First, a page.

Illustrative Case

The patient, a 67-year-old woman with a longstanding history of schizophrenia developed disabling Parkinsonian features over the past 2 years. These included rigidity, soft voice and immobile facies, episodes of immobility, increased tone, bradykinesia, postural instability, marked camptocormia and a festinating gait. She used a rollator walker, which helped reduced her fall risk. She had been treated with perphenzine form 1992 till 2003 and then was on Risperidone from 2003 until 2014 when quetiapine was introduced in addition to the risperidone. To reduce the potential parkinsonian effects of her most recent neuroleptics she was treated with clozapine, but there was no improvement in motor signs and symptoms. When levodopa-carbidopa was used (the only antiparkinsonian drug used up to that time), the patient could not tolerate more than one 100/25 tablet/day as this exacerbated her paranoia and other psychotic symptoms. It was then decided to try the rotigitine patch at 4 mg/24 hours. She tolerated this well, but still had marked parkinsonian features. These improved when the dose was increased to 6 mg/24 hours, including gait, stability and tone and further when the dose was increased to 8 mg/ day. She continued have festination when walking, however, and still required the rollator walker. The “freezing “episodes” and tone were markedly improved along with bradykinesia. It had taken her more 15 minutes to peel a banana before rotigitine, but she could eat her breakfast with near normal speed after the 6 mg patch was used. Her mental status remained satisfactory with no worsening of her schizophrenic symptoms.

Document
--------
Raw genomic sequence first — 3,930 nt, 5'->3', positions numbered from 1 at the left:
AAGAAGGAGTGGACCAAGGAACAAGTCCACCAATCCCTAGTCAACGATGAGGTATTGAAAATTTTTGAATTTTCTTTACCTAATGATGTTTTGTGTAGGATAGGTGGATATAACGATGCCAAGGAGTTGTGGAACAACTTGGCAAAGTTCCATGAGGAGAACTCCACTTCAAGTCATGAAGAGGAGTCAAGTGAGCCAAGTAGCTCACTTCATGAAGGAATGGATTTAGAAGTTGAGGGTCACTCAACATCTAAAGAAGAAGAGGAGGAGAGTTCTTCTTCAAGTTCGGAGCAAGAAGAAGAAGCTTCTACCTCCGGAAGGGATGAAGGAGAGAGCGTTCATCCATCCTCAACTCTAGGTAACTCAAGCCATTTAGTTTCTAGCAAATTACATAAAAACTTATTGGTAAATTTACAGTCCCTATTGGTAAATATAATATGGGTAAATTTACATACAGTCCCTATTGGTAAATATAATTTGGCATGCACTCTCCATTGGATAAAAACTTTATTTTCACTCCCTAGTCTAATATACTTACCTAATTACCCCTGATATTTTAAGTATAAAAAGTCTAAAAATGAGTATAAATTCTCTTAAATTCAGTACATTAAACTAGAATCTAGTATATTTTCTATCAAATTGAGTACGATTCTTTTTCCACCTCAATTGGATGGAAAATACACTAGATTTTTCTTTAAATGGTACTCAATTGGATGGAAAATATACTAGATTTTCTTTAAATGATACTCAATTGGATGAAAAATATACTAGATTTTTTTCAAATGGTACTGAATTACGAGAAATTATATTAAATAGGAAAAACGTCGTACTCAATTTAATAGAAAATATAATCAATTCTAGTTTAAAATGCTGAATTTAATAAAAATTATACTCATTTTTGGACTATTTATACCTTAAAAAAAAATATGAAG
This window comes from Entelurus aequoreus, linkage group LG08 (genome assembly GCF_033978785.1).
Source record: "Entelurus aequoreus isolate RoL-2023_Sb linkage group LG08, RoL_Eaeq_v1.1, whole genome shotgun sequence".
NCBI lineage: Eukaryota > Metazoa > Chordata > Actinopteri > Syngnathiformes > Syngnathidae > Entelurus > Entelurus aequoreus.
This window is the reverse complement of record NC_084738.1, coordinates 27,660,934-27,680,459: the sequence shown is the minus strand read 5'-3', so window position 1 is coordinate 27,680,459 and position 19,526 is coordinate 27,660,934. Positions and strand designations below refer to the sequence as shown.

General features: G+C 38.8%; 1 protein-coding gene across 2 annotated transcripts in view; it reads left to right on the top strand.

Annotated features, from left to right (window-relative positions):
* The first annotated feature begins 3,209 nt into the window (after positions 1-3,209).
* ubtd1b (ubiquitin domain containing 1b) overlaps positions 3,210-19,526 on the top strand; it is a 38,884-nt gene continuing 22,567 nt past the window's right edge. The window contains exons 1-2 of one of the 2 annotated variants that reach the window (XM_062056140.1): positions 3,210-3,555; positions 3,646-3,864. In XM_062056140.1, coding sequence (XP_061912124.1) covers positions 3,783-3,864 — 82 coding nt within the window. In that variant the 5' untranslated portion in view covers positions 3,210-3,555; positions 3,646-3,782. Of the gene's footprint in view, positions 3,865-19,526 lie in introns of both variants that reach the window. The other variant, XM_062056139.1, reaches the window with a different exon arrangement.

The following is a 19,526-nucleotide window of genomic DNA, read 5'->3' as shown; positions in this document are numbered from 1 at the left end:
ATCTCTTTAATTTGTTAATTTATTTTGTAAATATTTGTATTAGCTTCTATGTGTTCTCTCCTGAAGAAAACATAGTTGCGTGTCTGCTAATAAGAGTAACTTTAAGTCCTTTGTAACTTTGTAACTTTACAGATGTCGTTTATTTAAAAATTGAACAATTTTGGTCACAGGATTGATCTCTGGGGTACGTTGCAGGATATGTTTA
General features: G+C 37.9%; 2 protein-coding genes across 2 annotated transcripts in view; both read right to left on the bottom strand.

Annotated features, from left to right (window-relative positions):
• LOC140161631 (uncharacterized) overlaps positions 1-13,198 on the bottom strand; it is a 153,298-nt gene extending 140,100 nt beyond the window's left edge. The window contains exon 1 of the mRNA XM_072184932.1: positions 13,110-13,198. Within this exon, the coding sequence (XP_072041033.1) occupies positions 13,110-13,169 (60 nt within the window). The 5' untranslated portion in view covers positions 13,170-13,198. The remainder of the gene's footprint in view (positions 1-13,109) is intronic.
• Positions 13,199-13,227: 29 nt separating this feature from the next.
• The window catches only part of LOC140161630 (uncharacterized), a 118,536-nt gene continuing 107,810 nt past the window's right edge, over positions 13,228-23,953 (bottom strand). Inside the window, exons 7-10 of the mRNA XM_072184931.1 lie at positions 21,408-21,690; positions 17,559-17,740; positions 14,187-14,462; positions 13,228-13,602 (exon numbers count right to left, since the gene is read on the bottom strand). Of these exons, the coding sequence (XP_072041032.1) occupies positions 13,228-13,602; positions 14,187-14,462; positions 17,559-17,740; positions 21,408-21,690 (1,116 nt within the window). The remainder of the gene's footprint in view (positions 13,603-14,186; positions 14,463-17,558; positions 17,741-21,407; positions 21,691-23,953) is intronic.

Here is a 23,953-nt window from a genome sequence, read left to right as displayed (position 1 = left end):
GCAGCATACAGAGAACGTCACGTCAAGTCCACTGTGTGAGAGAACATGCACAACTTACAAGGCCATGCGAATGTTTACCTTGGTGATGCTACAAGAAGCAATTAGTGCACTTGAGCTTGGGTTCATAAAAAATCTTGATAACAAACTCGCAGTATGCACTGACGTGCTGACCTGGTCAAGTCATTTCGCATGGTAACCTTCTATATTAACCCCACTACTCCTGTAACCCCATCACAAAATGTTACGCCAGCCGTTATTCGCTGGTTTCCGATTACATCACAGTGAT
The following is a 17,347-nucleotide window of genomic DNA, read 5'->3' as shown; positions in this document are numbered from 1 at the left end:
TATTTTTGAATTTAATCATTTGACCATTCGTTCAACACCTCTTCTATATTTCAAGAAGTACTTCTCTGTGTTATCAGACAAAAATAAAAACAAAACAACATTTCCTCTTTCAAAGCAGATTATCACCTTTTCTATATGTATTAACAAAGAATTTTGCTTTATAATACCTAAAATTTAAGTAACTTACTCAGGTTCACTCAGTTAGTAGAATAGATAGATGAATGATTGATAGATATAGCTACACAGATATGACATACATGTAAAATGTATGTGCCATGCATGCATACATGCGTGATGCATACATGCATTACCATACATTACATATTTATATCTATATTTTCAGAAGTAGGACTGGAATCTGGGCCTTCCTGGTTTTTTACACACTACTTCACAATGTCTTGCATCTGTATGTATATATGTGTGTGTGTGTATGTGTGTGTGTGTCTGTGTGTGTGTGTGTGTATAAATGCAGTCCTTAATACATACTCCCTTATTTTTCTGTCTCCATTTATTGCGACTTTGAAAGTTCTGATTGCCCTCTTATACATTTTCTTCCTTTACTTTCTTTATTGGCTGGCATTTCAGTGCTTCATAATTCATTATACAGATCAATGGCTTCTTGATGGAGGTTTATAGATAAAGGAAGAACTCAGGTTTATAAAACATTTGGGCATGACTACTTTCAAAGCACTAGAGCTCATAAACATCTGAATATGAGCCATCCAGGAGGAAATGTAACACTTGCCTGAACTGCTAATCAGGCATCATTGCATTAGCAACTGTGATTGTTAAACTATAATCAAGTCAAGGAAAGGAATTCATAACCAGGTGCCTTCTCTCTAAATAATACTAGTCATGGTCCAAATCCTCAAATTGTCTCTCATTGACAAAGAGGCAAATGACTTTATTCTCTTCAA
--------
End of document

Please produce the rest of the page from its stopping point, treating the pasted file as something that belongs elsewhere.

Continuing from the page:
Discussion